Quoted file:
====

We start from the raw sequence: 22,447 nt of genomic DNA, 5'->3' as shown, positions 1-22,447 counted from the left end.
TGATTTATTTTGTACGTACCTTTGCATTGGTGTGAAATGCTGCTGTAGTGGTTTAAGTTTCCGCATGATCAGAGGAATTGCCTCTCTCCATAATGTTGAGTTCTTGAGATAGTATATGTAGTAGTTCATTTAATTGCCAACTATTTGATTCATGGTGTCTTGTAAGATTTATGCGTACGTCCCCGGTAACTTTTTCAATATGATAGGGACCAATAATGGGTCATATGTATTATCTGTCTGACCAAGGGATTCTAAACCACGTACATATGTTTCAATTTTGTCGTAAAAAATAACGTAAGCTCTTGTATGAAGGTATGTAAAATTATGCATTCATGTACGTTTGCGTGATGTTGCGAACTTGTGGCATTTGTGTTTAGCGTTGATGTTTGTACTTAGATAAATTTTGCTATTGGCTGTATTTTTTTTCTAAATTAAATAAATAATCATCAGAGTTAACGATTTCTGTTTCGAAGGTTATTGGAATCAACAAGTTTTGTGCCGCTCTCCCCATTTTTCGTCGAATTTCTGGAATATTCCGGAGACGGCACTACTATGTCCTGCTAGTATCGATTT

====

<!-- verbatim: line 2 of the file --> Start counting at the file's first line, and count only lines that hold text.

TGATTTATTTTGTACGTACCTTTGCATTGGTGTGAAATGCTGCTGTAGTGGTTTAAGTTTCCGCATGATCAGAGGAATTGCCTCTCTCCATAATGTTGAGTTCTTGAGATAGTATATGTAGTAGTTCATTTAATTGCCAACTATTTGATTCATGGTGTCTTGTAAGATTTATGCGTACGTCCCCGGTAACTTTTTCAATATGATAGGGACCAATAATGGGTCATATGTATTATCTGTCTGACCAAGGGATTCTAAACCACGTACATATGTTTCAATTTTGTCGTAAAAAATAACGTAAGCTCTTGTATGAAGGTATGTAAAATTATGCATTCATGTACGTTTGCGTGATGTTGCGAACTTGTGGCATTTGTGTTTAGCGTTGATGTTTGTACTTAGATAAATTTTGCTATTGGCTGTATTTTTTTTCTAAATTAAATAAATAATCATCAGAGTTAACGATTTCTGTTTCGAAGGTTATTGGAATCAACAAGTTTTGTGCCGCTCTCCCCATTTTTCGTCGAATTTCTGGAATATTCCGGAGACGGCACTACTATGTCCTGCTAGTATCGATTT